TUESDAY JUNE 30
Opening: “Image Objects” at Public Art Fund
What better place for an exhibition on the relationship between contemporary sculptural practice and the digital landscape than an urban park? Nearly everyone in them nowadays has a digital device in hand. “Image Objects” features new commissions by seven international artists—including some of our favorites: Lothar Hempel, Amanda Ross-Ho, Hank Willis Thomas, and Artie Vierkant—that use the camera, social media, and new technologies to make sculptures fit for City Hall Park.
Public Art Fund, City Hall Park, New York, 7 a.m.-12 p.m.
Performance: “Ellie Ga: Eureka, a lighthouse play and The Fortunetellers” at the Guggenheim
In conjunction with the exhibition “Storylines: Contemporary Art at the Guggenheim,” the museum offers two of artist Ellie Ga’s narrative-based performances accompanied by projections of photographs, video, and annotated sketches. Known for works that are steeped in research, Ms. Ga presents “Eureka, a lighthouse play,” about the legendary Lighthouse of Alexandria, which was destroyed by earthquakes and abandoned, and “The Fortunetellers,” that explores daily life aboard a scientific research vessel in the Arctic—fascinating tales, with a visual twist.
Solomon R. Guggenheim Museum, 1071 Fifth Avenue, New York, 6:30 pm, $15
Opening/Talk: “Sargent: Portraits of Artists and Friends” at the Metropolitan Museum of Art
America’s greatest portraitist, John Singer Sargent made paintings and drawings of his elite friends, who included the most prominent artists, writers, actors, dancers, and musicians of the late-19th and early 20th centuries. The Met’s exhibition features some 90 portraits—ranging from artists Claude Monet and Auguste Rodin, writers Robert Louis Stevenson and Henry James, and the actor Ellen Terry—of his creative sitters. See the show and then catch an afternoon talk about Sargent’s artistic circle in Paris by Sargent scholar Richard Ormond.
The Metropolitan Museum of Art, 1000 Fifth Avenue, New York, free with museum admission
WEDNESDAY JULY 1
Opening: “A Room of One’s Own” at Yancey Richardson Gallery
Inspired by two recent surveys, “A World of Its Own: Photographic Practices in the Studio” at the Museum of Modern Art and “In the Studio: Photographs” at Gagosian Gallery, this intimate exhibition focuses on artists that make their studios an integral part of their final photos. Anne Collier photographs record albums on her studio floor, David Gilbert and Laura Letinsky create installations in their studio spaces and Mickalene Thomas constructs a decorative lounge in the corner of her studio, where she shoots portraits that challenge the representation of black women.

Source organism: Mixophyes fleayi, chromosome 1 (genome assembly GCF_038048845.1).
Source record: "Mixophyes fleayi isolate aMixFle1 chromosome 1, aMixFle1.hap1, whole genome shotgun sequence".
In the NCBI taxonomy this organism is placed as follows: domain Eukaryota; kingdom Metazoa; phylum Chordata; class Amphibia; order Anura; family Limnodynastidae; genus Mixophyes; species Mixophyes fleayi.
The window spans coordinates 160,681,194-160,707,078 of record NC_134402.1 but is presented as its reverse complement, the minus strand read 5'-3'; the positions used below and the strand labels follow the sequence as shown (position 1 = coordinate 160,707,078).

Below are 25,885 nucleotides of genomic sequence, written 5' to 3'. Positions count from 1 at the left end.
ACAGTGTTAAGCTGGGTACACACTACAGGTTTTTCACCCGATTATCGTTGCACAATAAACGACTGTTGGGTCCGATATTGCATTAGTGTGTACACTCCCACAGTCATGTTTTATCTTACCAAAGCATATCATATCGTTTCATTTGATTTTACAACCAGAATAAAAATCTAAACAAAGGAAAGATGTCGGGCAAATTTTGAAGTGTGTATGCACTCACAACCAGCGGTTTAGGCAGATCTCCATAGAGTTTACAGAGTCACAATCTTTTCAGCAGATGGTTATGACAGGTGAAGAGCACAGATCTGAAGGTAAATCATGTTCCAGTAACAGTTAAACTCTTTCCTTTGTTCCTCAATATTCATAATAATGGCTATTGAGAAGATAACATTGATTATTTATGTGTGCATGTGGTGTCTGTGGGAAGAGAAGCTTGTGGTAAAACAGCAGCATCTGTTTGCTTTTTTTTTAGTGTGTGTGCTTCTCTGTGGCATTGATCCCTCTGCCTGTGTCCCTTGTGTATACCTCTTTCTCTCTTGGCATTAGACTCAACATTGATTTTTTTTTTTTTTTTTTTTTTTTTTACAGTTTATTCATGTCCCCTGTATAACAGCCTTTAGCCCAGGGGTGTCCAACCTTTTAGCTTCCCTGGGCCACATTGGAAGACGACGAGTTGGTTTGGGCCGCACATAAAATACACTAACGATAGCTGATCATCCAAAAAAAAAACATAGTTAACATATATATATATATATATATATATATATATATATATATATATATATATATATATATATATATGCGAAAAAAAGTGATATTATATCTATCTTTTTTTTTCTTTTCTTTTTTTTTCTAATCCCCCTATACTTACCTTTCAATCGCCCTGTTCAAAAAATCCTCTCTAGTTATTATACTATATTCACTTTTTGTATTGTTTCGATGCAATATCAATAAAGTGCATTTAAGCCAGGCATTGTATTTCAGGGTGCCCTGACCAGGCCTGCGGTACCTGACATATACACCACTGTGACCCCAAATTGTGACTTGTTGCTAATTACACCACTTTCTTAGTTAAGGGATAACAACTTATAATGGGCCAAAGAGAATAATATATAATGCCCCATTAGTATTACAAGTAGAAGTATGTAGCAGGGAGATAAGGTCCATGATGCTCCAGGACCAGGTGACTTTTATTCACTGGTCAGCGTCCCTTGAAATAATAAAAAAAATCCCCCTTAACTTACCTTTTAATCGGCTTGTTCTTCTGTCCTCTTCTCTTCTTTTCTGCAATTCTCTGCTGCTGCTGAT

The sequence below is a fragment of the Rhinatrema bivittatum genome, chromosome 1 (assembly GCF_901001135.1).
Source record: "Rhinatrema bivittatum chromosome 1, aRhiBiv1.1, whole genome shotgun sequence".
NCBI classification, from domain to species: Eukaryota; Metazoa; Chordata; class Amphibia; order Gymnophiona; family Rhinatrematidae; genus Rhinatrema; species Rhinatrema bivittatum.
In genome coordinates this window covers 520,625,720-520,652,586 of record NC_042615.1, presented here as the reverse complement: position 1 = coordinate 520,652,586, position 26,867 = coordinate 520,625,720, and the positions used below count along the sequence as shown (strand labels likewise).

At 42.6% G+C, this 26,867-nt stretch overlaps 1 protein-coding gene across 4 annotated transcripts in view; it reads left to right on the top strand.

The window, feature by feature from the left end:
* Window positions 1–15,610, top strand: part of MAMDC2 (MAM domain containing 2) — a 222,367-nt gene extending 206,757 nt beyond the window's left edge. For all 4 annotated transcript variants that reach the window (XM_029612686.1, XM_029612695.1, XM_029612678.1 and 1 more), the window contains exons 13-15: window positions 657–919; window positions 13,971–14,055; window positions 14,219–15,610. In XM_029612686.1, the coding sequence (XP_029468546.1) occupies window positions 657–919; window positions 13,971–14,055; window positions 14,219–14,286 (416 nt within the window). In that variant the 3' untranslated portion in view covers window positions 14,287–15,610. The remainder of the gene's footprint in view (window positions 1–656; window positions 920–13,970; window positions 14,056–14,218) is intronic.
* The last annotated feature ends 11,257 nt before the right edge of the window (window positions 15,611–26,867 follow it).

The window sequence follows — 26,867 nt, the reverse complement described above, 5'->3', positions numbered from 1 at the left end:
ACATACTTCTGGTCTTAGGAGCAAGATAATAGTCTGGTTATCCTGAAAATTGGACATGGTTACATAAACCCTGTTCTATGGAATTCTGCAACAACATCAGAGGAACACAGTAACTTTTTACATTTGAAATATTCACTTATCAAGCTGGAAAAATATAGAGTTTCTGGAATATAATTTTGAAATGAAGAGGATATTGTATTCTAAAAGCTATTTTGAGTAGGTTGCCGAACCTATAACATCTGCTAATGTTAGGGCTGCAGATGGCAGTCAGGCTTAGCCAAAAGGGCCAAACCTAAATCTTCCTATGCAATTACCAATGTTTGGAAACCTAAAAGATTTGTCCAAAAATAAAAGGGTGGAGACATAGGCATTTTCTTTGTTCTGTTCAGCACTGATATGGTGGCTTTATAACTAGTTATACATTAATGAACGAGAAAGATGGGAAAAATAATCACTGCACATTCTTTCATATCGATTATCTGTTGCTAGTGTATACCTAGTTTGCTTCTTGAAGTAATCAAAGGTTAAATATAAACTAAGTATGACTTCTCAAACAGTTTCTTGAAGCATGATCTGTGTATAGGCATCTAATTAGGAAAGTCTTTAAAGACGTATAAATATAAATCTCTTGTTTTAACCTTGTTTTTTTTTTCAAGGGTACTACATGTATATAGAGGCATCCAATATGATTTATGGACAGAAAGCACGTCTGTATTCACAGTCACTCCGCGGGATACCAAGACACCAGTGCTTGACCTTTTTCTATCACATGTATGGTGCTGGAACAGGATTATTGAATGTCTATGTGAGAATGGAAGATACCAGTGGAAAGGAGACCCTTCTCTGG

Yancey Richardson Gallery, 525 West 22 Street, New York, 6-8 p.m.
Screening: “A Portrait of Creativity: Edvard Munch on Film” at Scandinavia House
In conjunction with the current exhibition “Prize Prints,” Scandinavia House presents two films about Norway’s celebrated painter and printmaker Edvard Munch—known around the world for “The Scream.” The film “The Sun” matches Munch’s eponymous series of paintings commissioned for a performance hall with Norwegian composer Edvard Grieg’s most popular piano concerto. The second film, “Let The Scream Be Heard,” explores Munch’s prolific career and the artwork that sealed his place in history.
Scandinavia House: The Nordic Center in America, 58 Park Avenue, New York, 7 p.m., $10
Talk: “New Topics in Social Computing: Data and Education” at Eyebeam Art + Technology Center
The last in a series of six Eyebeam Art + Technology Center panels considering the power and politics of social technologies, Wednesday’s discussion considers how kids today are growing up without considering how much the data they contribute to the internet, from browsing habits to “likes” on Facebook, are catalogued, in an environment that offers few opportunities to opt-out of mass data collection. With the use of technology increasing in schools, issues of surveillance and privacy become new concerns. New technology scholars Sava Saheli Singh, Tressie McMillan Cottom, and Karen Gregory make up this panel on how computers are impacting our lives and our future.
Eyebeam Art + Technology Center, 34 35th Street, Brooklyn, 7-9 p.m.
THURSDAY JULY 2
Performance: “MoMA Nights with Elena Ayodele Pinderhughes” at the Museum of Modern Art
For the first in this summer’s series of concerts, readings, and performances in MoMA’s striking Sculpture Garden, the 20-year-old wunderkind flutist and vocalist Elena Ayodele Pinderhughes is joined by accompanying musicians to perform her music, which incorporates the influences of hip-hop, Latin music, and jazz. While taking in her sounds, don’t miss the outdoor display of sculptures, “The Modern Monument,” with contemporary works by German artists Isa Genzken and Thomas Schütte alongside modern masterpieces by Matisse, Picasso, and Rodin.
MoMA, 11 West 53rd Street, New York, 5:30-8 p.m., free with museum admission
Opening: “Summer Show: Jorge Pardo, Jon Pylypchuk, and Dirk Skreber” at Petzel Gallery
Galleries enjoy doing summer group shows, but this particular one doesn’t try to explore a theme—rather it provides three Petzel artists the chance to do their own thing. Jorge Pardo presents a trippy installation of hanging lamps made with 3-D printing technology to create digital scans of the people he works with. Jon Pylypchuk shows three large abstract paintings that comically reference facial features with big eyes and frowning mouths, along with a painted bronze sculpture, which looks equally sad. Dirk Skreber, meanwhile, screens his film “Turgidity,” a slowed-down view of a high-impact car crash that’s almost meditative.
Petzel Gallery, 456 West 18 Street, New York, 6-8 p.m.